12:10 p.m. Manning Field, senior VP-branding and advertising for JPMorgan Chase Card Services, echoes Jay-Z moments later when he introduces his case study with Facebook by saying, "We're the bank of the Rockefellers, but how do you become the bank of the Roc-a-fellas?" He then perfectly summed up the conference's laid-back vibe by adding, "You know you're at a digital conference when you're the only guy in the room with a tie."
12:45 p.m. Coke conveniently is served as the drink of choice for conference-goers.
1:30 p.m. Sometimes brands need a good workout just as much as their target audience does. That's what the subtly Swedish Stefan Olander, Nike's global director of digital media, learned last year when he teamed up with Apple for a music-workout promotion that ingeniously combined two well-known mediums -- the iPod and the Nike running shoe -- into a cohesive whole, with a special device planted in the shoe that synched up to any jogger's desired length of run. Next, we'd like to see Frito Lay compose a new technology for a bag of chips rationed proportionately to 22 minutes worth of eating and DVR watching.
2:20 p.m. This just in: Consumers don't like watching TV on their phones. "If you look at how people view television, TV is a shared experience," said Gene Keenan, director of mobile services for Isobar International. "It's hard for people to have that shared experience if they see this cool clip of Bugs Bunny on their phone last night. Their friends are just going to stare at you in the face and go, 'Oh that's cool dude.'"
2:25 p.m. The lack of TV-set potential notwithstanding, cellphones could still be a great shopping tool. Diane Hessan, president-CEO of Communispace, sees a rise in contextual ads from stores seeking to entice customers as they walk by with text-message alerts on their latest sales.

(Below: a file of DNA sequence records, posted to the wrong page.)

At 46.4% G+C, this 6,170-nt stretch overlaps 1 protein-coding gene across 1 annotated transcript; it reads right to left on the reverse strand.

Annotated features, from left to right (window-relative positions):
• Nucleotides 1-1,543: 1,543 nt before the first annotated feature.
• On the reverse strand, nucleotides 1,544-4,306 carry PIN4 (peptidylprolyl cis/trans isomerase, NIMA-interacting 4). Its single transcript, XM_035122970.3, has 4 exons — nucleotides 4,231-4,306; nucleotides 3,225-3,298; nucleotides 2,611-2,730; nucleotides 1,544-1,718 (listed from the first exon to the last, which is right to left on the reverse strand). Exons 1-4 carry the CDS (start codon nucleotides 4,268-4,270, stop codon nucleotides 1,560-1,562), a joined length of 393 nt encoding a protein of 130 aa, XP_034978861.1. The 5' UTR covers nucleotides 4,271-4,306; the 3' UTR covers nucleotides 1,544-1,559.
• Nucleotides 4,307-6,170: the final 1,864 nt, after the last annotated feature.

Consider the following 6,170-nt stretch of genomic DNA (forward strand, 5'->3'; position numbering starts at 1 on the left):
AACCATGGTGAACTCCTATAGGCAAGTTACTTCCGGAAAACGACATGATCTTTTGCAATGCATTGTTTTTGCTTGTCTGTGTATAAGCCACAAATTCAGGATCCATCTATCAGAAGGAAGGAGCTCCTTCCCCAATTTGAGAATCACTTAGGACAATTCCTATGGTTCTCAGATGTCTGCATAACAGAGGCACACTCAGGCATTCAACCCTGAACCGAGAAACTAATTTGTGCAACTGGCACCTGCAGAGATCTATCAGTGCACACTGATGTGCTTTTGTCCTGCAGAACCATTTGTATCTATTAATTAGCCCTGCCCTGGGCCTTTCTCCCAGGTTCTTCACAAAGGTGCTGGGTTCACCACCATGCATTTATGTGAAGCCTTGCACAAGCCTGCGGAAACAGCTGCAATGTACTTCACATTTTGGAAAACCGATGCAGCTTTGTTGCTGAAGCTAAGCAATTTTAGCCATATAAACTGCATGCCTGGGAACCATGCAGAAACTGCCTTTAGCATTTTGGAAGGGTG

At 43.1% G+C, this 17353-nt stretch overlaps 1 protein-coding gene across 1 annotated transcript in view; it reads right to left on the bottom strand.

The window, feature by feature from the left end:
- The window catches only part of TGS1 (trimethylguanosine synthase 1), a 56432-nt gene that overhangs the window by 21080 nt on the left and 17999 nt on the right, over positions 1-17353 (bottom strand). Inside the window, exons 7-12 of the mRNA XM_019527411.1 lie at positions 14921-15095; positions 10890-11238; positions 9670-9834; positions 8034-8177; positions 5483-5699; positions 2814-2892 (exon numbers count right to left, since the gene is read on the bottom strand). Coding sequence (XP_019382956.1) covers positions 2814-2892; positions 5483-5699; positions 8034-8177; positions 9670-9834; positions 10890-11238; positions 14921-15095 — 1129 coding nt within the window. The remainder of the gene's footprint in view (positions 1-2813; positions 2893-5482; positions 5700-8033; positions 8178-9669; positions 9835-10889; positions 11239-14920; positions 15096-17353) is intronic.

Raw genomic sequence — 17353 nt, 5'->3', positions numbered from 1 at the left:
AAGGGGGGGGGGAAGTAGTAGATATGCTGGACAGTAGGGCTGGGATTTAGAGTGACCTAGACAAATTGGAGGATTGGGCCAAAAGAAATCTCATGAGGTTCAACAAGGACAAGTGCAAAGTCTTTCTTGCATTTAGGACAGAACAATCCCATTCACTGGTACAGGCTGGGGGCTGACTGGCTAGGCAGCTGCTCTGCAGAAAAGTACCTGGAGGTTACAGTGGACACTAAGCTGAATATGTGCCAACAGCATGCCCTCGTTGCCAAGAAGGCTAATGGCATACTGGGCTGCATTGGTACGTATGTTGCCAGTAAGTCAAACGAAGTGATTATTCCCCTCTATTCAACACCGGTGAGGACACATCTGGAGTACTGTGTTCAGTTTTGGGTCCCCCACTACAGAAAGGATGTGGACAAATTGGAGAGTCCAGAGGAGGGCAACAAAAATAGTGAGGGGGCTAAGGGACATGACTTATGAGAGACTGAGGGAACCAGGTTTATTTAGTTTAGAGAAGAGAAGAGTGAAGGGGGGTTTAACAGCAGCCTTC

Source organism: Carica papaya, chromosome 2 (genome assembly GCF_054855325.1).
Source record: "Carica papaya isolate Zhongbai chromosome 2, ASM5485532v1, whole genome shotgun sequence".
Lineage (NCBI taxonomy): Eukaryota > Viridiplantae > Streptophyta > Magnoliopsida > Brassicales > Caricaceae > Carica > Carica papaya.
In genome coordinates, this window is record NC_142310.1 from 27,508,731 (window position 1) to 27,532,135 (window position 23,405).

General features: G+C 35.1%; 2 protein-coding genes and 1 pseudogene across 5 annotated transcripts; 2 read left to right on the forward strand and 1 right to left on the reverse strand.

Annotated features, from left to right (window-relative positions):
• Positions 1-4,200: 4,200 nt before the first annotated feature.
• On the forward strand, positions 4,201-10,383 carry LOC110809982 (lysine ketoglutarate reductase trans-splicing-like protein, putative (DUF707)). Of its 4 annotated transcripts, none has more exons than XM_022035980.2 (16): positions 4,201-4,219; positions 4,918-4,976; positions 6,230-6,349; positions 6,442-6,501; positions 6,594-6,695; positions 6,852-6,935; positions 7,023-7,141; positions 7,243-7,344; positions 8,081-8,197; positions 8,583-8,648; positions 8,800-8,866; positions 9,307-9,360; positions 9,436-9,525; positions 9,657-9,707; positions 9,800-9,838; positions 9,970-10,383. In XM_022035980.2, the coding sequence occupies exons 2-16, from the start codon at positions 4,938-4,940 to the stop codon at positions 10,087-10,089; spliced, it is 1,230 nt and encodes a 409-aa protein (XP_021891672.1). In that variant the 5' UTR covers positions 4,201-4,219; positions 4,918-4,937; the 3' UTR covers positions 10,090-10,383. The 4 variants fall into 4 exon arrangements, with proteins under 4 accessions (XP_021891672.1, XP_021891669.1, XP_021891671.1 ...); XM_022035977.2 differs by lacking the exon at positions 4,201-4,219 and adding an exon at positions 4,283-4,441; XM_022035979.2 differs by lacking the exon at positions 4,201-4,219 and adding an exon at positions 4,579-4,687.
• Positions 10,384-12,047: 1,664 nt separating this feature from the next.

3:00 p.m. Apparently, the PlayStation 2 is majorly played out. "I used to play that when I was young," said 12-year-old consumer Chris Pollack. Now he favors playing online games in "clans," such as "Rainbow Six" and "World of Warcraft."
3:10 p.m. The consumers have spoken. "That's too personal," 15-year-old Amanda Haggerty said in regards to Ms. Hessan's mobile shopping forecast. And when it comes to social networks, "MySpace sketches me out," said Tiffany, a marketing major at NYU. Fellow college student Cheryl concurs: "There's a lot of spam and perverts on that site. I used to be obsessed one-and-a-half or two years ago. I had, like, 6,000 friends."
3:30 p.m. Leave it to Dale Backus, the 21-year-old winner of the consumer-generated Super Bowl contest for Dorito's, to sum up what's wrong with viral marketing today: "Companies are taking themselves too seriously. Advertisers are going after this 'cool,' which, sorry, doesn't work in things like the LG Chocolate commercials. I like companies that are willing to take a risk. Political incorrectness goes over well with this generation."
~ ~ ~
Matthew Creamer, Emily Tan and Abbey Klaassen also sat through the conference.